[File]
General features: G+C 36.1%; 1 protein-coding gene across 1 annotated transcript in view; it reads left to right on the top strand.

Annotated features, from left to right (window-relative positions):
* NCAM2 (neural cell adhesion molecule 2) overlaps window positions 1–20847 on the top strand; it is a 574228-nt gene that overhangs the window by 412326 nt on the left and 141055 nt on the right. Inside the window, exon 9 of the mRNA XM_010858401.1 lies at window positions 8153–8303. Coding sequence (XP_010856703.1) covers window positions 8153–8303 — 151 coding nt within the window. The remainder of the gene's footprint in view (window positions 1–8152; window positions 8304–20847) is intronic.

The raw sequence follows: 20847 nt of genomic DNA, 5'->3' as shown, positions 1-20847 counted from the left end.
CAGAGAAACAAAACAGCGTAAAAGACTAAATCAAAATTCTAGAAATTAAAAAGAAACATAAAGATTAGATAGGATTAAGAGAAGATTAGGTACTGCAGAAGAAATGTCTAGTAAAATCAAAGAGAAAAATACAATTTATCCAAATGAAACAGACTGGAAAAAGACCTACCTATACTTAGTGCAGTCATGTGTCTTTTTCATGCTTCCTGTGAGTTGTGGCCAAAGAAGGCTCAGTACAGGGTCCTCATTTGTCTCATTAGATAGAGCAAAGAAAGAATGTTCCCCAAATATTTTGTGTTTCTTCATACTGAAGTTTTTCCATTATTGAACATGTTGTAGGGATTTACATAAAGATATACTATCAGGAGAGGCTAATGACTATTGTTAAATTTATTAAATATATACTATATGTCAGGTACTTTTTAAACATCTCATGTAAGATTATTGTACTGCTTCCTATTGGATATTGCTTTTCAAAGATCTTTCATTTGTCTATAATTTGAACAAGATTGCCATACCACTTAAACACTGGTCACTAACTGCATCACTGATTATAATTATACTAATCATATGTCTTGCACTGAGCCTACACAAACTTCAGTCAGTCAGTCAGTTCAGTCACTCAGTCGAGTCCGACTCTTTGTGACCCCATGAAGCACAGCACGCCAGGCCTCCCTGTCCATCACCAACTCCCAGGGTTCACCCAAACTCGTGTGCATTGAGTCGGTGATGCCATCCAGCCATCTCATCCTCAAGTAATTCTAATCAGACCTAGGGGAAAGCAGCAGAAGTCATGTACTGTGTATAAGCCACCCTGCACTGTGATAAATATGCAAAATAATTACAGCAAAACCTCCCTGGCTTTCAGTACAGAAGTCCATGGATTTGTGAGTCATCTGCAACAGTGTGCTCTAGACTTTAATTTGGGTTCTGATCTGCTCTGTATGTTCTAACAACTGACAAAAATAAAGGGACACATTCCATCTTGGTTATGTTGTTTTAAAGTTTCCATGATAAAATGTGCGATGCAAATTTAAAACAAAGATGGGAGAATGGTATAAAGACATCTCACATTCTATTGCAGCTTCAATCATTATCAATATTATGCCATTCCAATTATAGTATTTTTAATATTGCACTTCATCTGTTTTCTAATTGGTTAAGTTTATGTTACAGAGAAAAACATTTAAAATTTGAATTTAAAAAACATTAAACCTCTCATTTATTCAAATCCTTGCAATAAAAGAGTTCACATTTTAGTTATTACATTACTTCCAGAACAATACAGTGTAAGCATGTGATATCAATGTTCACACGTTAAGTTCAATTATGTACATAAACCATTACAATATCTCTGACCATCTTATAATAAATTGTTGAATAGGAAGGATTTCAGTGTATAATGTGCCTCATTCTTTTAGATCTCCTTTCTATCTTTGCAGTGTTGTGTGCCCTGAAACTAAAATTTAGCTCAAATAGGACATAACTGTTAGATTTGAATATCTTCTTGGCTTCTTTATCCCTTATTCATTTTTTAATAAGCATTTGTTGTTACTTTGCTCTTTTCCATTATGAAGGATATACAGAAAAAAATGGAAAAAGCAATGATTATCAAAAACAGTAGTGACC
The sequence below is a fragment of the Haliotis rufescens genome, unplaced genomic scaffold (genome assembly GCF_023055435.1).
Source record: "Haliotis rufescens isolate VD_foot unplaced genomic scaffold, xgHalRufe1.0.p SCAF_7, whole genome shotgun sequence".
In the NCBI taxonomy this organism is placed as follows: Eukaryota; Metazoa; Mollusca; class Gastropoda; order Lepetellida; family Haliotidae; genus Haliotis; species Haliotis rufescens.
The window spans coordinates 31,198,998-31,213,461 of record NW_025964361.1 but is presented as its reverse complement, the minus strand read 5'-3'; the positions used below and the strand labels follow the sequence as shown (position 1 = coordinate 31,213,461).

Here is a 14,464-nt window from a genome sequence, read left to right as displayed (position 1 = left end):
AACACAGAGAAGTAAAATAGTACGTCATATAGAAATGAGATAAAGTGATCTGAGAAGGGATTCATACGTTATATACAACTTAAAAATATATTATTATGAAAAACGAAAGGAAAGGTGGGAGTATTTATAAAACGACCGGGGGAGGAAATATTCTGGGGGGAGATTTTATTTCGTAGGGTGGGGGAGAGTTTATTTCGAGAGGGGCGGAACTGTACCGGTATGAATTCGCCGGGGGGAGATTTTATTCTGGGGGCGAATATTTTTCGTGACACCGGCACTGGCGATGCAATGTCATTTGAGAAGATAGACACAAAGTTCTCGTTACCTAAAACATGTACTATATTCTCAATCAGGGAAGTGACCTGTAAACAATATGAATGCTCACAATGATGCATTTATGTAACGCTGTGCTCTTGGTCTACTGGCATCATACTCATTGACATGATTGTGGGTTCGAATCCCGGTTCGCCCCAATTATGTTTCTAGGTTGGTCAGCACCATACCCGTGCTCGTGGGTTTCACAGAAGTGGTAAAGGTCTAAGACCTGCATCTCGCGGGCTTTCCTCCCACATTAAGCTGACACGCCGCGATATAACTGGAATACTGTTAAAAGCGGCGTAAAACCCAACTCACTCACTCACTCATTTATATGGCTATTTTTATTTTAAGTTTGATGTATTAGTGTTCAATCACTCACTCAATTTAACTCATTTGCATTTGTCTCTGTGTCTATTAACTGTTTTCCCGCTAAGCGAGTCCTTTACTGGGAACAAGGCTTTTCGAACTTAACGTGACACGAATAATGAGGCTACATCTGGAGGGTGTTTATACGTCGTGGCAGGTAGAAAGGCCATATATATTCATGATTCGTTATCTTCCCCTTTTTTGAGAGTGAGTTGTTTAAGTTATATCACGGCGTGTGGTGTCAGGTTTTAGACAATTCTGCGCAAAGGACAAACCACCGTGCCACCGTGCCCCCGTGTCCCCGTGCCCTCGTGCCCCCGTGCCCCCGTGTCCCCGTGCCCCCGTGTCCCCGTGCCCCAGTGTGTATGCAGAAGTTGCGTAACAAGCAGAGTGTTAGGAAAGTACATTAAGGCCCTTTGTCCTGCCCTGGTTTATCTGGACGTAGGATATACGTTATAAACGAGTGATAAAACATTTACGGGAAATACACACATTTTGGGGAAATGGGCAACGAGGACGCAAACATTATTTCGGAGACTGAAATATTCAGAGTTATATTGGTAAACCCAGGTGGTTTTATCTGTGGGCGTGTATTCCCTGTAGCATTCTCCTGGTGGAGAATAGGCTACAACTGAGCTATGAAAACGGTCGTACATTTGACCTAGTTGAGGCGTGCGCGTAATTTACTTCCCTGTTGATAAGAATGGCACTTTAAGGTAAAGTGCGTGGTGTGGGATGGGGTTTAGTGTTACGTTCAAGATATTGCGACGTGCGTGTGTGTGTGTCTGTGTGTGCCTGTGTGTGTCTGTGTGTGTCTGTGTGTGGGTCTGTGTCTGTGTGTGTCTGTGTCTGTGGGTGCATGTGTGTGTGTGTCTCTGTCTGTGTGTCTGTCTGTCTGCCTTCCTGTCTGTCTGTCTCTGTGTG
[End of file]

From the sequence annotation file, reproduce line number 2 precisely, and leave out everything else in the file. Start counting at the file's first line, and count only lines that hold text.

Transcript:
Annotated features, from left to right (window-relative positions):